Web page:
At times, the questions raised by clients are above my expertise. For example, one client questioned why she had not been given the desires of her heart when the Bible plainly states they will be granted. With her consent, I emailed the senior pastor and asked for his guidance. His answer was considerate and timely and gave her comfort in the situation.
Additionally, my mentor has a degree in theology, in addition to his counseling degree, and is always available for my queries. Clients appreciate that I will go the extra mile in exploring a matter that has so much importance for them and that I consult with reliable sources. It enhances the counseling relationship.
At times, the problem is deciding whether spirituality works in the treatment plan designed for a client. In his article, “A Qualitative Exploration Into How the Use of Prayer in Counseling and Psychotherapy Might be Ethically Problematic” (2009), Peter Madsen Gubi presented four words that can assist in deciding whether to include spirituality. He refers to it as EBQT, an easy way to remember his guide.
Evidence: Does enough quality evidence exist to support a spiritual adjunct to therapy? For me, this would be the amount of importance the client attaches to his or her spirituality and beliefs. Another decision-making took is determining whether the presenting problem includes a struggle with spirituality, which happens quite frequently in the church setting.
Belief: Is there congruence between the client’s beliefs, the counselor’s beliefs and the relevance of therapy? I see this as meaning do we both agree on the necessity of inclusion, and does respect exist for differing viewpoints? This is where knowledge and respect come into play. I must examine my own beliefs and biases to provide the best care for my client.
Quality: Will this improve the quality of care for the client? Does it enhance or detract? Will it derail what has been accomplished? Will it derail where counseling is supposed to take the client to accomplish his or her goals? I must be brutally honest on this point and be sensitive to where the client leads, not where I want to go.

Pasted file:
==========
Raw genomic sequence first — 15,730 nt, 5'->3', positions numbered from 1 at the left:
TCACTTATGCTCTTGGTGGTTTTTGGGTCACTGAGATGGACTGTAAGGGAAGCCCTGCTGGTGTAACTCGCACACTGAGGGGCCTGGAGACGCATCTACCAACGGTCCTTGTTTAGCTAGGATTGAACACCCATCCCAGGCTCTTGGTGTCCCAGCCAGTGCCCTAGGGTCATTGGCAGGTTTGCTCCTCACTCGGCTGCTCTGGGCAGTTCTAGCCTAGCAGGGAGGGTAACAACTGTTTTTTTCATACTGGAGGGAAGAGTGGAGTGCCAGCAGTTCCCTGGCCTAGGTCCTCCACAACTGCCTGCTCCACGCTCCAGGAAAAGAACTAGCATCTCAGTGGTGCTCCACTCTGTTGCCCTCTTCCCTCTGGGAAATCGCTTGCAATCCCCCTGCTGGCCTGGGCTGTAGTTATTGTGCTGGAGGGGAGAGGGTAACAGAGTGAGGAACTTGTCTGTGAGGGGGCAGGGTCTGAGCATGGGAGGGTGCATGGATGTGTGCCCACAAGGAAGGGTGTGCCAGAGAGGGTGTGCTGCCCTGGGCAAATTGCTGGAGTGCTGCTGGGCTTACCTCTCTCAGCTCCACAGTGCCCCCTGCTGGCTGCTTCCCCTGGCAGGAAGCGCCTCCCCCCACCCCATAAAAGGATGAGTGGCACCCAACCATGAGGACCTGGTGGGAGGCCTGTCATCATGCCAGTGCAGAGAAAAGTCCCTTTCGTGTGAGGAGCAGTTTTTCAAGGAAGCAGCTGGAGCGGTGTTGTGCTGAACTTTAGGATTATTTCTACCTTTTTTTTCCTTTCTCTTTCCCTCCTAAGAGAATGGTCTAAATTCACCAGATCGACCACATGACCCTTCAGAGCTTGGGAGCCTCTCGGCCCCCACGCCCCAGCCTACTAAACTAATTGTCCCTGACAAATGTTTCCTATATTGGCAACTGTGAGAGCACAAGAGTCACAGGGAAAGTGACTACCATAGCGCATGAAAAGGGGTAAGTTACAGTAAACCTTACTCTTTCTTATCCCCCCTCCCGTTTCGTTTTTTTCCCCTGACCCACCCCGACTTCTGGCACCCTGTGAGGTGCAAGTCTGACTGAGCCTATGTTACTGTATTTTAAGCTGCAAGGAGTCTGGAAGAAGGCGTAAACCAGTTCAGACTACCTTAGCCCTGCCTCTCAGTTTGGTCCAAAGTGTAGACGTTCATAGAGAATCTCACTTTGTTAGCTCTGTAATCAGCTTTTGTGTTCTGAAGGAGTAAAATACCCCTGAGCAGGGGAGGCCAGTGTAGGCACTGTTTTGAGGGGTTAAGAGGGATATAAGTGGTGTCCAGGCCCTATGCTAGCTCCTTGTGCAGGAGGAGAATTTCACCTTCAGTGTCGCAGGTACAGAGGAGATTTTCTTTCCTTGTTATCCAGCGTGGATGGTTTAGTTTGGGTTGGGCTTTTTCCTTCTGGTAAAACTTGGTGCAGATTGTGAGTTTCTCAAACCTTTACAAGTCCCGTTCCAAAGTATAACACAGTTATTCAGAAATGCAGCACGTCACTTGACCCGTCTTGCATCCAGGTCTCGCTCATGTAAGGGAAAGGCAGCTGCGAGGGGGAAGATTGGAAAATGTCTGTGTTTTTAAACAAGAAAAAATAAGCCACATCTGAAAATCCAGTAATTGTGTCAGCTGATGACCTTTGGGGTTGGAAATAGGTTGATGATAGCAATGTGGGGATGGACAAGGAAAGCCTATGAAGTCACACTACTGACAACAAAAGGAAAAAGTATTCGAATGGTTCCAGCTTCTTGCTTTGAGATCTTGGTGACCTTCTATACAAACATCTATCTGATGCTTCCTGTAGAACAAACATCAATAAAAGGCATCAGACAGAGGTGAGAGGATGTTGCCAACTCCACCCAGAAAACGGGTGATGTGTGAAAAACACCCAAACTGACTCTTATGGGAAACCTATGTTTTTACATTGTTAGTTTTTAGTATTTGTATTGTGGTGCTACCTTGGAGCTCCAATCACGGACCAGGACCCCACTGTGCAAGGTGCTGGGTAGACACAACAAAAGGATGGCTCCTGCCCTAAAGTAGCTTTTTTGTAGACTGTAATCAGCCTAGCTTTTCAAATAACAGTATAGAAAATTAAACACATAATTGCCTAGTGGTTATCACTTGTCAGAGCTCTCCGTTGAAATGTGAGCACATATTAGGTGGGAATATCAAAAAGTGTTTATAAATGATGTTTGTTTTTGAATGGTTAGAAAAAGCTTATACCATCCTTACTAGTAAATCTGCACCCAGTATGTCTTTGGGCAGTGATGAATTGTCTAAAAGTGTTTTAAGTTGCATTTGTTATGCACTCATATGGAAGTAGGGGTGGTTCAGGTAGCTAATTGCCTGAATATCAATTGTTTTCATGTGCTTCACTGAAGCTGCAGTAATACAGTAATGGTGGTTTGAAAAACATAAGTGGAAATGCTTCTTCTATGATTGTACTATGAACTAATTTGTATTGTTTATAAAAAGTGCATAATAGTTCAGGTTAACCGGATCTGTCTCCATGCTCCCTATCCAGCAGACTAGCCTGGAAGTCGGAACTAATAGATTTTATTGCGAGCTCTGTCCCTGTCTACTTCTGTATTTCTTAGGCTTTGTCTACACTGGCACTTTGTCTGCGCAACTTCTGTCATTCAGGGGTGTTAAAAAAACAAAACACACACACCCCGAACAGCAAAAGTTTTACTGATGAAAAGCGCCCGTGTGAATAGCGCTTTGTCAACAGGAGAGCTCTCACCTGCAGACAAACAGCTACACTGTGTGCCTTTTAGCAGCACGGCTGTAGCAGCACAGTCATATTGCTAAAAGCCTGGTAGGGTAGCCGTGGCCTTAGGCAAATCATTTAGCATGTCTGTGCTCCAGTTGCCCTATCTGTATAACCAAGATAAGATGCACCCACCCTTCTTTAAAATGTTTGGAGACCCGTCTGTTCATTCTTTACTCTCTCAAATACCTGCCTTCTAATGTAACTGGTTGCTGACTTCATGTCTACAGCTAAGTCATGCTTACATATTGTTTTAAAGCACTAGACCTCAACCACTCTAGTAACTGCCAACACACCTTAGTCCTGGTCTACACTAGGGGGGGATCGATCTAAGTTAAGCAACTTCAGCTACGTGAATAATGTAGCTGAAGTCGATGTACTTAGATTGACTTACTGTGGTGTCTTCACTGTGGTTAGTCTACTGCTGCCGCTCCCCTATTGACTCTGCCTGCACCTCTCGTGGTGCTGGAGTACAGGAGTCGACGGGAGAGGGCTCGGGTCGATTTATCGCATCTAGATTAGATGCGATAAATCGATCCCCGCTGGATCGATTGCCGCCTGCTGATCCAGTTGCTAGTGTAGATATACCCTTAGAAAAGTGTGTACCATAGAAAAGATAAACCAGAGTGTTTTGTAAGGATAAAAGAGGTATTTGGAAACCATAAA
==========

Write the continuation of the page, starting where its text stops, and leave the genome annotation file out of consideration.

Time: Can the component of spirituality be addressed in the time constraints of the session, with respect to the client? My sessions are 50 minutes in length. At times, addressing a spiritual problem can take the whole session, or a session might even have to be ended before crucial questions are addressed. I don’t have the luxury of allowing the session to run over because of other scheduled clients. This can be a real concern.
One last consideration does not apply to me but may to other people. Addressing components of spirituality can be tricky when dealing with third-party payers (insurance) because, generally, it is not reimbursable. We do not accept insurance at my church, but many other church-based counseling groups do. The treatment plan must be grounded in applicable theory, with goal-oriented, measurable results, to be reimbursed by insurance. Spirituality may be mentioned, but other treatment options must be included in filing claims. This is another time when consultation with peers is most helpful. Experience is the best teacher.
These recommendations have served me well for the past three years of practice. They have kept me on target and allowed me to provide the highest-quality attention to my clients’ needs without the input of my own beliefs. By following these shared techniques, it is my hope that your own practice will be strengthened and improved.
Jane Joyce is a licensed professional counselor and doctoral candidate at Carson-Newman University in Tennessee. She is a counselor with LifeSource Counseling, First Baptist Church, Morristown, and an assistant to Dr. William Blevins at the Blevins Institute for Spiritual and Mental Health of Carson-Newman. She retired in 2014 from the Tennessee State Board of Probation and Parole after 25 years and began her second career. Contact her at firstname.lastname@example.org.